Intrinsic Awareness and Phenomena:
The “Cognitive” Difference
Someone once asked: how can one know the difference between intrinsic awareness and phenomena? Is intrinsic Awareness known in the same way that the 'external' world is viewed and known?
This question brings up the issue of the means by which awareness is known. I have a friend who used to play devil's advocate regarding dharma issues. When someone would express any spiritual term, be it fairly new or traditional, he would ask, “What do you mean by such-and-such”, to identify the actual meaning of what the person was trying to convey. If someone would assert some point of view, he would ask, “How do you know that…?”. What this did was eventually to expose the underlying view that the person truly had, stripped of as many symbols as possible. This question regarding awareness would always get some very interesting responses. How does a person know if witness consciousness or intrinsic awareness is true in their case? People can make all sorts of assessments, and not all of them may necessarily be correct – people may mistake witnessing for ordinary subject-object awareness (though it is not necessarily separate from ordinary awareness), formless experiences for the Ground of Being, etc.
This issue of exposing the underlying view of people is vital in many ways, such as for the purpose of determining that what they are labeling a particular experience or insight is valid, or that their view or underlying set of concepts is characterized by limits. There's a Gelugpa Buddhist axiom that states, ”Realization according to View”, that even one's realization may be colored by the particular world-view, or core belief/assumption concerning spirituality and existence (Pali: 'dhitti'). In my opinion, the potential for errant assumptions concerning one's experiences and insights underscores the need for study as part of a practice, as understanding the spiritual process and the nature of mature spirituality can uproot mistaken views, expand or clarify current ones, and form a foundation upon which real fruits can flourish over time with practice and heart-felt dedication to freedom.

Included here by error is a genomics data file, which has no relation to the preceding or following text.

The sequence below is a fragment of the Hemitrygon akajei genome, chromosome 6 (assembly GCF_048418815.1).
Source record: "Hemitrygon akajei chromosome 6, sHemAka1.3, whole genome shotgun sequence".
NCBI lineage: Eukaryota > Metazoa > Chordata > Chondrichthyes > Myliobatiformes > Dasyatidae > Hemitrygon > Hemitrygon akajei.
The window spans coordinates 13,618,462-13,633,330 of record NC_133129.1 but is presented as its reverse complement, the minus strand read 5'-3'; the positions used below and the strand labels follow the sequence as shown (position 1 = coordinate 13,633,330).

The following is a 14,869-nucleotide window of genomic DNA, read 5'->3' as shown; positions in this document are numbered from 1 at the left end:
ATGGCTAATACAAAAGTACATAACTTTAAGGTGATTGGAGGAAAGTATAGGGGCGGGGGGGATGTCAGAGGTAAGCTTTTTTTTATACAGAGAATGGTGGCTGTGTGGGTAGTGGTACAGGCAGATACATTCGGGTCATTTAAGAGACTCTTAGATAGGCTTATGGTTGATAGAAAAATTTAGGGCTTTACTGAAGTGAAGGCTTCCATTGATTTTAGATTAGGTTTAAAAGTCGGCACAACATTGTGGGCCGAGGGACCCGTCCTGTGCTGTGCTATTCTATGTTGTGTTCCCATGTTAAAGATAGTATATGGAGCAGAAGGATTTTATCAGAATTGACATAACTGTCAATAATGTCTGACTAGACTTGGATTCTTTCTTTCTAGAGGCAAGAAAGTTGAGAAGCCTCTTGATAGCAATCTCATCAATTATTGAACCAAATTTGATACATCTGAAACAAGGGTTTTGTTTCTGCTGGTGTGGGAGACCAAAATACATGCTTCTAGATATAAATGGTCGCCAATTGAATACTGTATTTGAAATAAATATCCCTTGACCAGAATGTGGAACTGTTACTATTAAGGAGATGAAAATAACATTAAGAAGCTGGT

What Intrinsic Awareness is Not
First of all, any perception, gross or subtle, is still in the realm of subject-object dualism - anything that can be perceived is objective phenomena and therefore cannot be the context or space of intrinsic awareness. In the Nirvana (Nibbana) Sutra of Buddha Sakyamuni, he made it clear that even the "perception" of infinite space, and even non-perception, was not it.
Phenomena has three basic characteristics:
- All phenomena have form. The form may be gross, as in physical existence, or extremely subtle, such as a pre-verbal intuition, idea, or 'gut'-feeling. All form is bound by and defined or 'shaped in' space and time.
- All phenomena can be perceived. It is the very space and time bounding that allows object to be perceived. They must stand distinct and in contrast to other forms and awareness itself in order to be perceived.